Overhead, along the lower hemisphere of the blue-to-gold to blue-again globe that expanded from the place where the bomb had been, the instantaneous transformation of matter into energy had produced a light so intense that if Setsuko were looking straight up, she would have seen the hemisphere shining through the single layer of roof tiles and wooden planks as if it were an electric torch shining through the bones of her fingers in a darkened room. And within those first two-tenths of a second, she might have had time enough to become aware of an electronic buzzing in her ears, and a tingling sensation throughout her bones, and a feeling that she was being lifted out of her chair, or pressed into it more firmly, or both at the same instant—and the growing sphere in the sky… she might even have had time enough to perceive, if not actually watch, its expanding dimensions.

Setsuko’s husband, Kenshi, had been working as an accountant at the Mitsubishi Weapons Plant, slightly more than four kilometers away, when through a window came the most beautiful golden lightning flash he had ever seen, or imagined he would ever see. Simultaneously there was a strange buzzing in his ears, a sizzling sound, and a woman’s voice crying out in his brain. He would suppose years later that maybe it was his grandmother’s spirit—or more likely Setsuko’s. The voice cried, “Get under cover!”

With all the speed of instinctive reflex, he dropped the papers he was carrying, dove to the floor, and buried his face in his arms. But three long seconds later when the expected shockwave had not arrived, he was left in adrenalized overdrive—with time to pray.

Outside his Mitsubishi office, in utter silence, a giant red flower billowed over the city, rising on a stem of yellow-white dust.

Kenshi’s prayers seemed to have been answered—yet again. He had walked away from the fire-bombing of Kobe on March 16-17, 1945 without a single blister or bruise, initially thinking himself a bit unlucky because he should never have been there in the first place; and Kenshi would never have been there, had he not finished his work in Osaka a day early and departed for Kobe ahead of schedule. Two nights after surviving Kobe, he learned that Osaka, too, had been heavily bombed. Indeed the very same hotel in which he should have been sleeping took a direct hit, with no survivors. At Hiroshima, Kenshi owed his survival to an instinct to obey an inner voice, and to the fact that the bomb had disappointed its creators, performing at only about half its intended yield (up to 12.5 kilotons), and sending forth a blast wave that was all but fractionally spent by the time it reached him. Kenshi’s next instinct did not serve him so well as his obedience to the voice. When he dropped to the floor, his initial impression was that a number of huge incendiary bombs were exploding right on top of the building and that he would be cremated even before he could finish the first lines of a prayer. But nearly five full seconds followed the flash, and the light itself began to fade without a hint of concussion—The bombs have not struck the building—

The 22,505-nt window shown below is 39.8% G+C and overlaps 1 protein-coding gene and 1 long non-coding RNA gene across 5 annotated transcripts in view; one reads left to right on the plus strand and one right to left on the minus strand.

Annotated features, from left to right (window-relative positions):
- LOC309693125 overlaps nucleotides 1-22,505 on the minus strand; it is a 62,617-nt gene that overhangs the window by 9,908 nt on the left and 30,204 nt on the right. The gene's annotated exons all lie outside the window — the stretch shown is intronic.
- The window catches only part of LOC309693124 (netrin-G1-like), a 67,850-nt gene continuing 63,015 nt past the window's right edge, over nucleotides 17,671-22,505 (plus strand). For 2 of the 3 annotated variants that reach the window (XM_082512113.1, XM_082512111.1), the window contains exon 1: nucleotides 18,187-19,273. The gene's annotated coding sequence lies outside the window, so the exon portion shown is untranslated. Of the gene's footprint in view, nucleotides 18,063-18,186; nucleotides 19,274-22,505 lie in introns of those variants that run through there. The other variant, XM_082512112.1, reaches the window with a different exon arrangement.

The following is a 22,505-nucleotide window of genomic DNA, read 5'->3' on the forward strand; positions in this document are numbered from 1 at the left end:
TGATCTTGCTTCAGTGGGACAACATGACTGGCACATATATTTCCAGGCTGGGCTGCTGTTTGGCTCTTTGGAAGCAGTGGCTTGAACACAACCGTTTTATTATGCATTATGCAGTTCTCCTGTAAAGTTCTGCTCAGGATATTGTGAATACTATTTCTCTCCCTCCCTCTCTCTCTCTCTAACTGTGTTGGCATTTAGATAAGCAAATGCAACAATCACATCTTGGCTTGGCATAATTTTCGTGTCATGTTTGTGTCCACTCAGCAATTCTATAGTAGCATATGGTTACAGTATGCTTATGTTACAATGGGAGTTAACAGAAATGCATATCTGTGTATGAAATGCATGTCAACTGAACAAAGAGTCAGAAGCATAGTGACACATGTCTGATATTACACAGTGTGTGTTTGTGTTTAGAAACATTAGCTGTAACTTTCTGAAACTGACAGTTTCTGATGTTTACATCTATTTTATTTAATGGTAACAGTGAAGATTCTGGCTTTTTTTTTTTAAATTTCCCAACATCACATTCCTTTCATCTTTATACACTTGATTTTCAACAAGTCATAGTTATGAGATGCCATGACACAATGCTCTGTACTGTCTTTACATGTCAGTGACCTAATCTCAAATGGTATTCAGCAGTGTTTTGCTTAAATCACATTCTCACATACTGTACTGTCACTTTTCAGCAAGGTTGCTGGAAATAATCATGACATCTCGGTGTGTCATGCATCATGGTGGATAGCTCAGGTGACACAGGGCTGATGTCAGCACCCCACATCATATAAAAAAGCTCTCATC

The multiple bombing-raid escapee raised his head to see what was happening around him. A young woman nearby had crept to a window and peeked outside. Whatever she saw in the direction of the city, Kenshi would never know. She stood up, uttered something guttural and incomprehensible, and then the blast wave—lagging far behind the bomb’s light waves—caught up with her. By the time the windowpanes traveled a half-meter, they had separated completely from their protective cross-hatched net of air-raid tape, emerging as thousands of tiny shards. Like the individual pellets of a shotgun blast, each shard had been accelerated to more than half the speed of sound. The girl at the window took at least a quarter-kilogram of glass in her face and her chest before the wind jetted her toward the far wall.

Kenshi did not see where she eventually landed. Simultaneous with the window blast, the very floor of the building had come off its foundation and bucked him more than a half-meter into the air. He landed on his back, and when he stood up he discovered to his relief that he was completely unharmed, then discovered, to his horror, that he was the only one so spared. All of his fellow workers—all of them—looked as if they had crawled out of a blood pool.

We must have taken a direct hit after all, Kenshi guessed. He did not realize the full magnitude of the attack until he stepped outside. In the distance, toward home, the head of the flower was no longer silent. It had been rumbling up there in the heavens for more than a minute, at least seven or ten kilometers high now, and it had dulled from brilliant red to dirty brown, almost to black. As he watched, the flower broke free from its stem and a smaller black bud bloomed in its place. It was, a fellow survivor would recall, like a decapitated dragon growing a new head.

A whisper escaped Kenshi’s lips: “Setsuko…”2

#